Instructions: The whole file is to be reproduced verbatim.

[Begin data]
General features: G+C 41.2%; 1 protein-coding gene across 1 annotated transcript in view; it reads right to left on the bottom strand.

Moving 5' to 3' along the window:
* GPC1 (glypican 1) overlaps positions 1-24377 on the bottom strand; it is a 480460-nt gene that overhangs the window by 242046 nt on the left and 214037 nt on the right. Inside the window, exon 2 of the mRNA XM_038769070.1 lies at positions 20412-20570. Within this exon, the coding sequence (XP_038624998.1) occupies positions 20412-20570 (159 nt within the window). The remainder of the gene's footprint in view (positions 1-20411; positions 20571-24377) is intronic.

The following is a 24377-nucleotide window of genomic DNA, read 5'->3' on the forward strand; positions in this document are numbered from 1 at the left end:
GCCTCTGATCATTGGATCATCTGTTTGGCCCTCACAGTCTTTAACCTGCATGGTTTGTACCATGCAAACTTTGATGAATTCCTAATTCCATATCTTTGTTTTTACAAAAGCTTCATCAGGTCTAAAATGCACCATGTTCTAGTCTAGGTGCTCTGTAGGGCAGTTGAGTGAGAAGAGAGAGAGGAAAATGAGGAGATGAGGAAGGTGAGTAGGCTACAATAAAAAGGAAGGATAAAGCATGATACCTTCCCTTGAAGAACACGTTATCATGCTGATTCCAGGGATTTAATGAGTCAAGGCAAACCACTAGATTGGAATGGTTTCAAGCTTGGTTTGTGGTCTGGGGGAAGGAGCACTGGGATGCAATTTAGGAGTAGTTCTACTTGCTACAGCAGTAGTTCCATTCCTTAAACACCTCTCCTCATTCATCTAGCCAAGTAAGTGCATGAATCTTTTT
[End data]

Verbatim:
General features: G+C 41.2%; 1 protein-coding gene across 1 annotated transcript in view; it reads right to left on the bottom strand.

Moving 5' to 3' along the window:
* GPC1 (glypican 1) overlaps positions 1-24377 on the bottom strand; it is a 480460-nt gene that overhangs the window by 242046 nt on the left and 214037 nt on the right. Inside the window, exon 2 of the mRNA XM_038769070.1 lies at positions 20412-20570. Within this exon, the coding sequence (XP_038624998.1) occupies positions 20412-20570 (159 nt within the window). The remainder of the gene's footprint in view (positions 1-20411; positions 20571-24377) is intronic.

The following is a 24377-nucleotide window of genomic DNA, read 5'->3' on the forward strand; positions in this document are numbered from 1 at the left end:
GCCTCTGATCATTGGATCATCTGTTTGGCCCTCACAGTCTTTAACCTGCATGGTTTGTACCATGCAAACTTTGATGAATTCCTAATTCCATATCTTTGTTTTTACAAAAGCTTCATCAGGTCTAAAATGCACCATGTTCTAGTCTAGGTGCTCTGTAGGGCAGTTGAGTGAGAAGAGAGAGAGGAAAATGAGGAGATGAGGAAGGTGAGTAGGCTACAATAAAAAGGAAGGATAAAGCATGATACCTTCCCTTGAAGAACACGTTATCATGCTGATTCCAGGGATTTAATGAGTCAAGGCAAACCACTAGATTGGAATGGTTTCAAGCTTGGTTTGTGGTCTGGGGGAAGGAGCACTGGGATGCAATTTAGGAGTAGTTCTACTTGCTACAGCAGTAGTTCCATTCCTTAAACACCTCTCCTCATTCATCTAGCCAAGTAAGTGCATGAATCTTTTT